Sonography is the use of high-frequency sounds, or ultrasounds, to measure distances, detect objects, and discern images that are not visible to the human eye. Ultrasounds have become indispensable to modern medicine; doctors rely on them to detect fetal abnormalities, prepare for birth, and identify disorders and illnesses in patients of all ages. The demand for qualified sonographers is rising, making sonography a secure, rewarding career.
Sonography and Modern Medicine:
Ultrasounds allow doctors to examine soft tissue, which X-Rays and CT scans cannot detect. They are essential in detecting medical conditions that exist primarily in the tissue. These conditions include:
• Coronary artery disease, a condition that occurs when large quantities of plaque build up along the walls of the heart. This is one of the most common causes of heart attacks. With an ultrasound, doctors can measure the heart's chambers, identify any abnormalities in valve size, and evaluate whether the heart is pumping blood efficiently. If any of these factors is irregular, the patient is at risk for coronary artery disease, and doctors can begin treatment.
• Prostate cancer is the most common cause of death in elderly men, affecting one-fifth of all men over the course of their lives. Diagnosing it early, is key to improving outcomes. Ultrasounds are necessary for doctors to run tests on prostate tissue to find prostate-specific antigen (PSA); high PSA levels mean that the patient has probably developed prostate cancer.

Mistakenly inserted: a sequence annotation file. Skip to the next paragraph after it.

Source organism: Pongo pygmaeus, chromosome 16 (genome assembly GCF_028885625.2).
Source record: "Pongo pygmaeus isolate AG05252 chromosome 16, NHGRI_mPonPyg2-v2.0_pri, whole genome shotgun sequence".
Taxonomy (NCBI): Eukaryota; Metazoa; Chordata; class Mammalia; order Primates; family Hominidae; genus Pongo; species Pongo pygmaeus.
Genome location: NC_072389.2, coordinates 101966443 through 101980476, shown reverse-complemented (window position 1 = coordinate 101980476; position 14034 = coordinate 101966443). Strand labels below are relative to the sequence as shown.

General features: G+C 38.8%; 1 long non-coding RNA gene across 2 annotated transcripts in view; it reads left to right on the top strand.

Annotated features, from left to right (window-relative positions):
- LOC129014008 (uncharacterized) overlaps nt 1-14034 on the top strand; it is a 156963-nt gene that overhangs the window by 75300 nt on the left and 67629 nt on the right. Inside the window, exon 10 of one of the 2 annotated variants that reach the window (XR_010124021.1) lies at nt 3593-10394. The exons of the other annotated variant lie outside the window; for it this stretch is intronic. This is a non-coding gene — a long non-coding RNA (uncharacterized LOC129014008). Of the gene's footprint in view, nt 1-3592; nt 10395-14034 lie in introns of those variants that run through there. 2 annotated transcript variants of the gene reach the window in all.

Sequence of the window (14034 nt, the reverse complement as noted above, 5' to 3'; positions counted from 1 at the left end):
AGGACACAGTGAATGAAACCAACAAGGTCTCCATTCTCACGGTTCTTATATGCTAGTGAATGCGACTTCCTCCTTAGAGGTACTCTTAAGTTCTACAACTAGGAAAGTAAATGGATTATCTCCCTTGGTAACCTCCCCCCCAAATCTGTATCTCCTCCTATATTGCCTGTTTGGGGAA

• Thyroid disorders are the result of nodules, cysts, or tumors on the thyroid, a gland that controls the body's hormone levels. If a doctor detects a growth on the thyroid, he or she can order an ultrasound to determine the nature and extent of the growth. Based on the ultrasound, the doctor can decide whether the growth is benign or potentially harmful.
• Pregnancy, though not a disease, poses many health risks for both the mother and baby. Periodic ultrasounds over the course of the pregnancy allow doctors to identify fetal or maternal health risks. They also determine the size and position of the fetus, allowing doctors to prepare for its birth and make the mother as safe and comfortable as possible.
• Breast cancer: To determine if abnormal breast tissue is cancerous, doctors must perform biopsies on it, a procedure that involves inserting a needle into the breasts, harvesting tissue, and running tests on the tissue. To make sure they are harvesting the right tissue, doctors use ultrasounds to guide the biopsy needle.
Careers in Sonography:
Due to the central role that sonography plays in modern medicine, the demand for ultrasound technicians is rising rapidly. The number of diagnostic medical sonographers is expected to increase by 46% over the next decade (according to the Bureau of Labor Statistics), making it one of the fastest-growing professions in the country.
The Bureau of Labor Statistics also reports the median wage for a sonographer is $65,860 per year. To become a sonographer, it is necessary to have an Associate's or Bachelor's degree in sonography or in vascular technology.
Sonography is one of the safest methods available to modern doctors. Unlike CT Scans and X-Rays, ultrasounds do not expose patients to harmful radiation or increase the risk of cancer. The procedure is non-invasive and relatively comfortable for the patient. The price of ultrasounds continues to fall, making it easy for hospitals to install large numbers of them.
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